4. Give us some backstory behind A No Good Itch (A J.J. McCall Novel). Where and when did you write it?
A No Good Itch (A J.J. McCall Novel) is Book 3 in my FBI Espionage Series.The storyline centers around two subjects very near and dear to my heart – Mafia and Spies—Oh my! If I had to frame it in terms of what readers might be familiar with in entertainment today--it’s kind like Covert Affairs and Scandal meet The Sopranos and The Americans.The big difference is that it features an African American FBI Special Agent (loosely based on a real life agent with whom I worked) who catches Russian spies and is a human lie detector. An interesting twist.

It picks up right where Book 2 leaves off — FBI Special Agent J.J. McCall and her co-case agent, Tony Donato, are headed to the Big Apple to take down the financial network that is supporting moles inside the U.S. government. But they have an even bigger problem on their hands. A Russian Mafiya henchman, infamously known as Mashkov, avenges the death of slain a Russian sleeper agent and accidentally hits the son of an Italian crime boss—Tony’s brother. So, they not only have to take down the financial network, they are stepping into a possible war between Russian and Italian organized crime. Meanwhile, CIA Case Officer Grayson “Six” Chance is in Moscow trying to capture a fugitive American who has stolen intelligence from the White House and is planning to pass it to the Russians—putting Six in a moral dilemma he may not be prepared to handle. Also—readers will FINALLY find out how J.J.’s mother, a former FBI Agent, died in the line of duty. And I’ll just say that, the ending might get me killed, but it’s all for a good cause—a thrilling beginning to Book 4.

5. What was your favourite part of writing A No Good Itch?
I would say exploring the ties between Russian intelligence and organized crime. I’ve not seen that played out on screen or in books. Particularly not stories that explore those Russian spies serving as non-official cover officers or NOC officers or how the FBI deals with them inside the United States. The story is very multilayered but everything ties together well and the pacing is super fast! Once you dig in, you won’t want to stop until you’re finished.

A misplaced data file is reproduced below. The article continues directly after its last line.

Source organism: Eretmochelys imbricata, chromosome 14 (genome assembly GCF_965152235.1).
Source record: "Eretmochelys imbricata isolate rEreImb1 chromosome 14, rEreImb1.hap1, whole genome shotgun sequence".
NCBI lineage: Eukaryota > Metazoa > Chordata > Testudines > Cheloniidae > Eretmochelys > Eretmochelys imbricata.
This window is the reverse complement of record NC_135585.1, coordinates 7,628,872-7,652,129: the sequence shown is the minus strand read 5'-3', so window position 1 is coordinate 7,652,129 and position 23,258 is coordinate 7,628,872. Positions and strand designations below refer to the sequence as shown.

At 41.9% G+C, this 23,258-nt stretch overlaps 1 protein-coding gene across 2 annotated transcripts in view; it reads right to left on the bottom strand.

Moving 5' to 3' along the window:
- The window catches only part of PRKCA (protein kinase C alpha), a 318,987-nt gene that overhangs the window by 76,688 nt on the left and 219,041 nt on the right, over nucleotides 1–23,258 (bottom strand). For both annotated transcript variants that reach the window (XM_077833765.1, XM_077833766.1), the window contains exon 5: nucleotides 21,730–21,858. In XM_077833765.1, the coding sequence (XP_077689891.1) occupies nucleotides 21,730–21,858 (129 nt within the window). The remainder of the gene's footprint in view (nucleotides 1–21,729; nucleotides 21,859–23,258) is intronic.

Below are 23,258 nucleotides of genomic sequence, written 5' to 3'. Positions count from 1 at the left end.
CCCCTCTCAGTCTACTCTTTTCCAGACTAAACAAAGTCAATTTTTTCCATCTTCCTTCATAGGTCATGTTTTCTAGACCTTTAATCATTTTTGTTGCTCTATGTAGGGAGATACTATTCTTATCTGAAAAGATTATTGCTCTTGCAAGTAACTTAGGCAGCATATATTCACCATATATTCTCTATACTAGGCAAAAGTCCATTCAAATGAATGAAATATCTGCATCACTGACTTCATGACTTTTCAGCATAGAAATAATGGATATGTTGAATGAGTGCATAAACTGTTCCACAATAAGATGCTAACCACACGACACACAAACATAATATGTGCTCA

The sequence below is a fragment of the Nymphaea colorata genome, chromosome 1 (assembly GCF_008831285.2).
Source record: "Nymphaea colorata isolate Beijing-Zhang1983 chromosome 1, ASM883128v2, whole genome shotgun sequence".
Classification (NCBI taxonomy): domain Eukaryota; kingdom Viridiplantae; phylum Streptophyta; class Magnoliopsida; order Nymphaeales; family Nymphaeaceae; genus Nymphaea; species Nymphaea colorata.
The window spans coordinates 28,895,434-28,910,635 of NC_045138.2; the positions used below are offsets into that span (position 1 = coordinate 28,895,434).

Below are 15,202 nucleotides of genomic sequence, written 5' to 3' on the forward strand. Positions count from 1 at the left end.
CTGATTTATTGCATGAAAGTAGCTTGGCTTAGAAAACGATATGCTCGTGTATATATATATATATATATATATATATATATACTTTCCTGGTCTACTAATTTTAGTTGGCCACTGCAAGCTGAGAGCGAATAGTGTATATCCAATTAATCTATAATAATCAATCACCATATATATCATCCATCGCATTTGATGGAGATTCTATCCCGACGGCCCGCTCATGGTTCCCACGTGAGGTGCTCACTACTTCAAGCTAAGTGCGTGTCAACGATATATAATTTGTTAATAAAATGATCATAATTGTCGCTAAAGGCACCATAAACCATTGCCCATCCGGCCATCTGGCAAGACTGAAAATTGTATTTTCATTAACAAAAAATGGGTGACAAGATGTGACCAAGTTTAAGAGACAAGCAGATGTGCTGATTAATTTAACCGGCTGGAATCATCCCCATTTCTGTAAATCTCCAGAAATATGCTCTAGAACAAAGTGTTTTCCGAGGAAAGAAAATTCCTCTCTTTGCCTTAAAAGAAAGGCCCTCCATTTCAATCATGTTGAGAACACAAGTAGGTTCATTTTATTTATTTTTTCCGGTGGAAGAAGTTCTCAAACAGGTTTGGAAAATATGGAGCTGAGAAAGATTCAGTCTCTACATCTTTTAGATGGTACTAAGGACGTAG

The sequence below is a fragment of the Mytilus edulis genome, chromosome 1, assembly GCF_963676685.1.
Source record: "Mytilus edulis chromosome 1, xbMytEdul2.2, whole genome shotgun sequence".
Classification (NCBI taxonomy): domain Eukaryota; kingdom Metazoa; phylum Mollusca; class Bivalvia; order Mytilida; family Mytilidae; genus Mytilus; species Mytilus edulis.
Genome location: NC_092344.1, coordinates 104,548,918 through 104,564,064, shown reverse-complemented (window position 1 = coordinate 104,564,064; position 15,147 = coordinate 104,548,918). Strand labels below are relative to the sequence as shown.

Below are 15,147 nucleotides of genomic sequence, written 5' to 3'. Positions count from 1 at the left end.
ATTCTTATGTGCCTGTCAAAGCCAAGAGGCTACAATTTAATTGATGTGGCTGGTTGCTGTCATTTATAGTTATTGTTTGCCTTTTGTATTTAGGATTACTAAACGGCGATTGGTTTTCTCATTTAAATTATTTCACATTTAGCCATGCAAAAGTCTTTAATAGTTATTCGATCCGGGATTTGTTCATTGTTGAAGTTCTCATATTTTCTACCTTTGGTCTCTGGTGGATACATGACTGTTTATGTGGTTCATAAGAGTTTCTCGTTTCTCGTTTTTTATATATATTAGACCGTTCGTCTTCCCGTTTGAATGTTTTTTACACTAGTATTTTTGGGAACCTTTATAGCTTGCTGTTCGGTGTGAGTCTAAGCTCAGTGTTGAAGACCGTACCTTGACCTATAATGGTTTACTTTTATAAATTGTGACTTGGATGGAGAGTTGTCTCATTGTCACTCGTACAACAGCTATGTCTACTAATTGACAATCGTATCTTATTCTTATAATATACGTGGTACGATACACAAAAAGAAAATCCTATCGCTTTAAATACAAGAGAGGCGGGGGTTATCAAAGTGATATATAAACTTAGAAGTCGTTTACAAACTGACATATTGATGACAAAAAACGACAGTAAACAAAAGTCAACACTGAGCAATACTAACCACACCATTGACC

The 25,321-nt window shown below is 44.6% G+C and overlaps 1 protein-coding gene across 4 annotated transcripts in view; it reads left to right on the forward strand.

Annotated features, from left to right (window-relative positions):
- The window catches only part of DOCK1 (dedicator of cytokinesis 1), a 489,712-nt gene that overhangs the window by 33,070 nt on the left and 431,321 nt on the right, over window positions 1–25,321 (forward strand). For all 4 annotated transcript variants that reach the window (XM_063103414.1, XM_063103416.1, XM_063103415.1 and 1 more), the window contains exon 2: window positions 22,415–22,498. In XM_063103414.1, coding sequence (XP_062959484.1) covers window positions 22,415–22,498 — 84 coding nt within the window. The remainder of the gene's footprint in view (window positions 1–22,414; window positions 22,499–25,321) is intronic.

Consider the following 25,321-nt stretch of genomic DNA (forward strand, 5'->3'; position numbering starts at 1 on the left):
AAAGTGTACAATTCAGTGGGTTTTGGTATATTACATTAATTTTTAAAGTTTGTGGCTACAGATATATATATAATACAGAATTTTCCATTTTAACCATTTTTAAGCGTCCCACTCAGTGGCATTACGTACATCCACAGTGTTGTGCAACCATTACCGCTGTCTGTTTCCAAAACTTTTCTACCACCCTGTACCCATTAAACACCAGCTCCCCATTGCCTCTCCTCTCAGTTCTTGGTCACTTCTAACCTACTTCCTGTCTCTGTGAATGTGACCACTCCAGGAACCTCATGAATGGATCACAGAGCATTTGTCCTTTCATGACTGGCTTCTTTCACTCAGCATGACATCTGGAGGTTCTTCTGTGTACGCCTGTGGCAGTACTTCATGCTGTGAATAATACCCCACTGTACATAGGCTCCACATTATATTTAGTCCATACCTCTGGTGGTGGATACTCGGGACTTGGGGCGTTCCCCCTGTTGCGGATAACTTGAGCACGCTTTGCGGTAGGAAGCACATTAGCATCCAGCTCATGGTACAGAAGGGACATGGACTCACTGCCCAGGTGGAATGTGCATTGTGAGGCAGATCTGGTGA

6. What does your writing schedule look like?
I write every single day of the week. The length of time varies, but usually begins between 3-4am and I’ll stop around 6 am. Then I resume after my full-time job and Junior goes to bed, which is about 9pm or so until I fall asleep. On the weekends, those are usually all day writing days unless I’ve been forced into socializing with people or I have a book event to attend.

7. Which fictional character would you like to take to dinner and why?
Elizabeth Bennett from Jane Austen’s Pride & Prejudice. I’d like to sit with her and see what she has to say about Lady Catherineafter a few glasses of wine. Or Voldemort from the Harry Potter books. I’ve never seen him actually eat or read about his meals in the books (not that I can recall). If we went to the Outback, I’d like to know what he’d order.

8. Besides your lead, do you have a favourite character in the story?
CIA Case Officer Grayson “Six” Chance is one of my favorite characters because he’s proven to be a bit of a bad boy and sometimes unpredictable. There have been multiple instances within the book that his story and actions have taken significant turns that I in no way planned or conceived. So, I can imagine that if he’s shocking me, he’s got to be pretty interesting to the readers as well.

9. What is one of the most surprising things you've learned as a writer?
When you become a writer, the majority of your support will come from other writers rather than family and friends. In general I’ve found that the writer’s life befuddles most of my family and friends. They cannot comprehend why someone whom they consider to be reasonably intelligent spends hours upon hours writing books and creating these stories when she’s not on the NY Times Bestsellers list or the book hasn’t been optioned by a major studio. In their minds, there’s only superstar writers and the dictionary. No real grey area. So, it’s mostly the support from other writers and hearing about their journeys, for better or worse, that pulls us through from day to day.